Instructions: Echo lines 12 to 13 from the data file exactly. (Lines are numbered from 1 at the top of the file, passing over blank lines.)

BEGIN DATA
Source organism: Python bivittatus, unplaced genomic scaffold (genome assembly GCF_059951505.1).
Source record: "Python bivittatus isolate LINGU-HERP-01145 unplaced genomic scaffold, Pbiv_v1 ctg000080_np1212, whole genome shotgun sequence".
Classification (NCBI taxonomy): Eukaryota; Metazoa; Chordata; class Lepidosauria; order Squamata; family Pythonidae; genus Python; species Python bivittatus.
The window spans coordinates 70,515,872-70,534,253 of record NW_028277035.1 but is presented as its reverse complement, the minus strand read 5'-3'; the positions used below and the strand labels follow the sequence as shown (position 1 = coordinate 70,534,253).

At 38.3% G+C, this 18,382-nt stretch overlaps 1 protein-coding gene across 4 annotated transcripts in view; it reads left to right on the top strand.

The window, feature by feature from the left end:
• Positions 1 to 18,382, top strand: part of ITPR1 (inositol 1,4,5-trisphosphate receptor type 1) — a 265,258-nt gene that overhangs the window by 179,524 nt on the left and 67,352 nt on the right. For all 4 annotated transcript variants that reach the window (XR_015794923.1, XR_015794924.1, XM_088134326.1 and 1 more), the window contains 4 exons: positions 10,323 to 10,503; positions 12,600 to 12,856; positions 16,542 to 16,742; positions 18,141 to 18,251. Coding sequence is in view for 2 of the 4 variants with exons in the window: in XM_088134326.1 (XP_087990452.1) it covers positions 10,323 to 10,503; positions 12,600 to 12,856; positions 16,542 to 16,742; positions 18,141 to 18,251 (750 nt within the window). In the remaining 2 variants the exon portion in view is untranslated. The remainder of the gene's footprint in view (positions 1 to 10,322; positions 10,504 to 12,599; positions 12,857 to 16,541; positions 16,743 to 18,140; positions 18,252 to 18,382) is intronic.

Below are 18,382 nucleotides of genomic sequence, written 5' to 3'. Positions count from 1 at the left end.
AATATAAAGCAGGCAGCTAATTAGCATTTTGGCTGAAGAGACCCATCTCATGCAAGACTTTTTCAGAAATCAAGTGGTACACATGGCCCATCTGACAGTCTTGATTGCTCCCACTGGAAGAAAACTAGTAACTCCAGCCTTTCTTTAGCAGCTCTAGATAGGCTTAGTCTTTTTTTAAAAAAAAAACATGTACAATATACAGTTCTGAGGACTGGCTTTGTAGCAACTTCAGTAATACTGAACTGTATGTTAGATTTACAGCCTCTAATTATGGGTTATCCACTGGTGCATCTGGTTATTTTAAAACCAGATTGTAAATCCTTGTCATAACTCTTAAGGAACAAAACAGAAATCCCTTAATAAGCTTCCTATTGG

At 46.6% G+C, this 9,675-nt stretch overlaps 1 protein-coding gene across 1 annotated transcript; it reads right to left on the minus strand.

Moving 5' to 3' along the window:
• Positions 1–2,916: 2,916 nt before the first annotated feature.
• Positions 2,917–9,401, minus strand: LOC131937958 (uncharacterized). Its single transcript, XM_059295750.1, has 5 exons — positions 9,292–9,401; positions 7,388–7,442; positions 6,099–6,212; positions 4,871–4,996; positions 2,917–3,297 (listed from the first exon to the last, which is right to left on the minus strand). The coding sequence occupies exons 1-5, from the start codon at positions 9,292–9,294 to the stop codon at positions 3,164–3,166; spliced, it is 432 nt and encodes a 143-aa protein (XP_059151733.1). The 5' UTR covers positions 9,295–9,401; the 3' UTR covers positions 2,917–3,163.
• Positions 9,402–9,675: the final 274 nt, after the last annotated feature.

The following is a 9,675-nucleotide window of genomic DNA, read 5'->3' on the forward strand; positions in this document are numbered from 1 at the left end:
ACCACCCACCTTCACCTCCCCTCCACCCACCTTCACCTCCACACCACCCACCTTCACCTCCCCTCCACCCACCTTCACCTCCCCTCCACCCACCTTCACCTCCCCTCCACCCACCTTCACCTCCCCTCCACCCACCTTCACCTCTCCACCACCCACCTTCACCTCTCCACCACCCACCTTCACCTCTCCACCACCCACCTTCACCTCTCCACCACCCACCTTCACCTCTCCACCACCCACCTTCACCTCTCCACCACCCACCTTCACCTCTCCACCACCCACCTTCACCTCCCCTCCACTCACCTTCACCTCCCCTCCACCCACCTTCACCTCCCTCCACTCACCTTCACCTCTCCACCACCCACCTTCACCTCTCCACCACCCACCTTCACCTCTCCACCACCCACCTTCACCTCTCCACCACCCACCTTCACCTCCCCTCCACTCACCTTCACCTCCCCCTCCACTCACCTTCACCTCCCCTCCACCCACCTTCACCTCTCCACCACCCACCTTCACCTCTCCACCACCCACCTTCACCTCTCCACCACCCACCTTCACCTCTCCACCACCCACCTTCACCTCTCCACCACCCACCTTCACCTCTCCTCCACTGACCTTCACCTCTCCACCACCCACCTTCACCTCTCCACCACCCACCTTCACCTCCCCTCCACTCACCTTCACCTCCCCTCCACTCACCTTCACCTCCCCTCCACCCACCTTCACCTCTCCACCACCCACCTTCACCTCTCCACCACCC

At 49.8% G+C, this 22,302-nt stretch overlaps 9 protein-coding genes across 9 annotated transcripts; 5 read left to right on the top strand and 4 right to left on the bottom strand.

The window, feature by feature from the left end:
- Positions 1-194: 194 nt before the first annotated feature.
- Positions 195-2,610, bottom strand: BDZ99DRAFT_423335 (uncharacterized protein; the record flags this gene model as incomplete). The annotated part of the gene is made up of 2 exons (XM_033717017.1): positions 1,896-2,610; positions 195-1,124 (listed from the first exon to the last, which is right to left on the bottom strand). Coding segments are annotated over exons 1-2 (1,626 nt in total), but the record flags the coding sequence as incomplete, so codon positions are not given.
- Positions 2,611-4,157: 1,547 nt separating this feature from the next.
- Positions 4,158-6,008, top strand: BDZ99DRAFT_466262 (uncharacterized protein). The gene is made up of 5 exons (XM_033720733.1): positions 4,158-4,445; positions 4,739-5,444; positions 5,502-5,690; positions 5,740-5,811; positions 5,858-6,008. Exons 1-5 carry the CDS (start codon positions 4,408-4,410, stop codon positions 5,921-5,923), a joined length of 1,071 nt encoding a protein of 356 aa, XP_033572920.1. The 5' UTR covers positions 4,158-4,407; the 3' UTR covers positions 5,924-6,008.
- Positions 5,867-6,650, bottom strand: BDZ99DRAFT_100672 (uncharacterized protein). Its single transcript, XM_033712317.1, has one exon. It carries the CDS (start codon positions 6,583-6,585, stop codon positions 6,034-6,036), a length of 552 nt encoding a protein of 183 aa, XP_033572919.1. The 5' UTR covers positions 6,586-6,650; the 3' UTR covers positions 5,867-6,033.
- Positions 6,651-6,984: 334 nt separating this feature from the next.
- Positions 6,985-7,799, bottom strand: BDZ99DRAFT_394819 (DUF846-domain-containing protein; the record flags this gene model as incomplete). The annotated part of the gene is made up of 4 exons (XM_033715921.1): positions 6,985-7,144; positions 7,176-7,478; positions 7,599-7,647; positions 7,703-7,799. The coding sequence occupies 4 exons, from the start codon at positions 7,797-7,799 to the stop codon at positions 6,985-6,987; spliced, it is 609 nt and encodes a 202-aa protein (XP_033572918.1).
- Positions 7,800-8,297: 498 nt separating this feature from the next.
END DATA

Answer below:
• Positions 1–2,916: 2,916 nt before the first annotated feature.
• Positions 2,917–9,401, minus strand: LOC131937958 (uncharacterized). Its single transcript, XM_059295750.1, has 5 exons — positions 9,292–9,401; positions 7,388–7,442; positions 6,099–6,212; positions 4,871–4,996; positions 2,917–3,297 (listed from the first exon to the last, which is right to left on the minus strand). The coding sequence occupies exons 1-5, from the start codon at positions 9,292–9,294 to the stop codon at positions 3,164–3,166; spliced, it is 432 nt and encodes a 143-aa protein (XP_059151733.1). The 5' UTR covers positions 9,295–9,401; the 3' UTR covers positions 2,917–3,163.